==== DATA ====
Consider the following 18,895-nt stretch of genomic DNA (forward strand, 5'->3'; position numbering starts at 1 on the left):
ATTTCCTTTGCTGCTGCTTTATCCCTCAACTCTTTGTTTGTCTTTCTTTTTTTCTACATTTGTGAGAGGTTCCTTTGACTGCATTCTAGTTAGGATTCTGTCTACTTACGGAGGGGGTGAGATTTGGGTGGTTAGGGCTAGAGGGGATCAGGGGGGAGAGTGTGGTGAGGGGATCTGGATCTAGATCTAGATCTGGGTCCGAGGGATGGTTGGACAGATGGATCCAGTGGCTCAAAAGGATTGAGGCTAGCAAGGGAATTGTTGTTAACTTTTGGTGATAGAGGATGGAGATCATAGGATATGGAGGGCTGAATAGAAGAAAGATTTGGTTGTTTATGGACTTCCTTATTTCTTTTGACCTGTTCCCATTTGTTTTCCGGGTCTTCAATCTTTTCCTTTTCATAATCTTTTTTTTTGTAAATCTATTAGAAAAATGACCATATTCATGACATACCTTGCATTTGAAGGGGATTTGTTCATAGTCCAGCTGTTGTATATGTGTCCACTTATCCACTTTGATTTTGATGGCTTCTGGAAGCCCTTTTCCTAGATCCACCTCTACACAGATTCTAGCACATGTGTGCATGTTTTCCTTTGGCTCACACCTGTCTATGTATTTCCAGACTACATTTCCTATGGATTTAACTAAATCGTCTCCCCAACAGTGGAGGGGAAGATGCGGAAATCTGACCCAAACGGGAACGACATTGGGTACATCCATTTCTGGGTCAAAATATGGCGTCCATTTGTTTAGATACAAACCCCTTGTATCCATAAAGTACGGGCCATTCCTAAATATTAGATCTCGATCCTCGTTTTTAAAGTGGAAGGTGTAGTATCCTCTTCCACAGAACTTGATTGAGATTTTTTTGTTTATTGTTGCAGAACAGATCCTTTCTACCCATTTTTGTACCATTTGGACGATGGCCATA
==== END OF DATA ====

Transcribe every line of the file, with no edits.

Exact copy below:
Consider the following 18,895-nt stretch of genomic DNA (forward strand, 5'->3'; position numbering starts at 1 on the left):
ATTTCCTTTGCTGCTGCTTTATCCCTCAACTCTTTGTTTGTCTTTCTTTTTTTCTACATTTGTGAGAGGTTCCTTTGACTGCATTCTAGTTAGGATTCTGTCTACTTACGGAGGGGGTGAGATTTGGGTGGTTAGGGCTAGAGGGGATCAGGGGGGAGAGTGTGGTGAGGGGATCTGGATCTAGATCTAGATCTGGGTCCGAGGGATGGTTGGACAGATGGATCCAGTGGCTCAAAAGGATTGAGGCTAGCAAGGGAATTGTTGTTAACTTTTGGTGATAGAGGATGGAGATCATAGGATATGGAGGGCTGAATAGAAGAAAGATTTGGTTGTTTATGGACTTCCTTATTTCTTTTGACCTGTTCCCATTTGTTTTCCGGGTCTTCAATCTTTTCCTTTTCATAATCTTTTTTTTTGTAAATCTATTAGAAAAATGACCATATTCATGACATACCTTGCATTTGAAGGGGATTTGTTCATAGTCCAGCTGTTGTATATGTGTCCACTTATCCACTTTGATTTTGATGGCTTCTGGAAGCCCTTTTCCTAGATCCACCTCTACACAGATTCTAGCACATGTGTGCATGTTTTCCTTTGGCTCACACCTGTCTATGTATTTCCAGACTACATTTCCTATGGATTTAACTAAATCGTCTCCCCAACAGTGGAGGGGAAGATGCGGAAATCTGACCCAAACGGGAACGACATTGGGTACATCCATTTCTGGGTCAAAATATGGCGTCCATTTGTTTAGATACAAACCCCTTGTATCCATAAAGTACGGGCCATTCCTAAATATTAGATCTCGATCCTCGTTTTTAAAGTGGAAGGTGTAGTATCCTCTTCCACAGAACTTGATTGAGATTTTTTTGTTTATTGTTGCAGAACAGATCCTTTCTACCCATTTTTGTACCATTTGGACGATGGCCATA